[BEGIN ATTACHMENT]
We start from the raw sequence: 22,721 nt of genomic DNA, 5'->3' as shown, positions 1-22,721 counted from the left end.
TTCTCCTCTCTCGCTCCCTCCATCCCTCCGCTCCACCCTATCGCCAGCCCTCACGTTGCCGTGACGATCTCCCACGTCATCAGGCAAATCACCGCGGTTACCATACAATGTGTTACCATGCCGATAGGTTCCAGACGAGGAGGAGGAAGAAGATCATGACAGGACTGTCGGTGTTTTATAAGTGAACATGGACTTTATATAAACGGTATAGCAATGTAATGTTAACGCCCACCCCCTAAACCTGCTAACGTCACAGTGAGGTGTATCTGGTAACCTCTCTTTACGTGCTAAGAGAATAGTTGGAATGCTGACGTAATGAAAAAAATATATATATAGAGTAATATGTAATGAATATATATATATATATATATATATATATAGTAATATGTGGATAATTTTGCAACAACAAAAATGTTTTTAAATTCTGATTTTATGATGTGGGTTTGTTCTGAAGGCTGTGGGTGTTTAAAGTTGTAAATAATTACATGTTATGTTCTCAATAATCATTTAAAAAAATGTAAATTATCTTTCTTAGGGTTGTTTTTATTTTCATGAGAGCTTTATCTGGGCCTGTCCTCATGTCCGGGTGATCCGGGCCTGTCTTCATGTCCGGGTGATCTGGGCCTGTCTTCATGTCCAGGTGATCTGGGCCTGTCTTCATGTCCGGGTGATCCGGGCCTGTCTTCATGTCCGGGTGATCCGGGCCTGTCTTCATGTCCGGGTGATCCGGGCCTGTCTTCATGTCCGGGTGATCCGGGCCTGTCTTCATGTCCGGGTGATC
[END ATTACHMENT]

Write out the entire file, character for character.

We start from the raw sequence: 22,721 nt of genomic DNA, 5'->3' as shown, positions 1-22,721 counted from the left end.
TTCTCCTCTCTCGCTCCCTCCATCCCTCCGCTCCACCCTATCGCCAGCCCTCACGTTGCCGTGACGATCTCCCACGTCATCAGGCAAATCACCGCGGTTACCATACAATGTGTTACCATGCCGATAGGTTCCAGACGAGGAGGAGGAAGAAGATCATGACAGGACTGTCGGTGTTTTATAAGTGAACATGGACTTTATATAAACGGTATAGCAATGTAATGTTAACGCCCACCCCCTAAACCTGCTAACGTCACAGTGAGGTGTATCTGGTAACCTCTCTTTACGTGCTAAGAGAATAGTTGGAATGCTGACGTAATGAAAAAAATATATATATAGAGTAATATGTAATGAATATATATATATATATATATATATATATAGTAATATGTGGATAATTTTGCAACAACAAAAATGTTTTTAAATTCTGATTTTATGATGTGGGTTTGTTCTGAAGGCTGTGGGTGTTTAAAGTTGTAAATAATTACATGTTATGTTCTCAATAATCATTTAAAAAAATGTAAATTATCTTTCTTAGGGTTGTTTTTATTTTCATGAGAGCTTTATCTGGGCCTGTCCTCATGTCCGGGTGATCCGGGCCTGTCTTCATGTCCGGGTGATCTGGGCCTGTCTTCATGTCCAGGTGATCTGGGCCTGTCTTCATGTCCGGGTGATCCGGGCCTGTCTTCATGTCCGGGTGATCCGGGCCTGTCTTCATGTCCGGGTGATCCGGGCCTGTCTTCATGTCCGGGTGATCCGGGCCTGTCTTCATGTCCGGGTGATC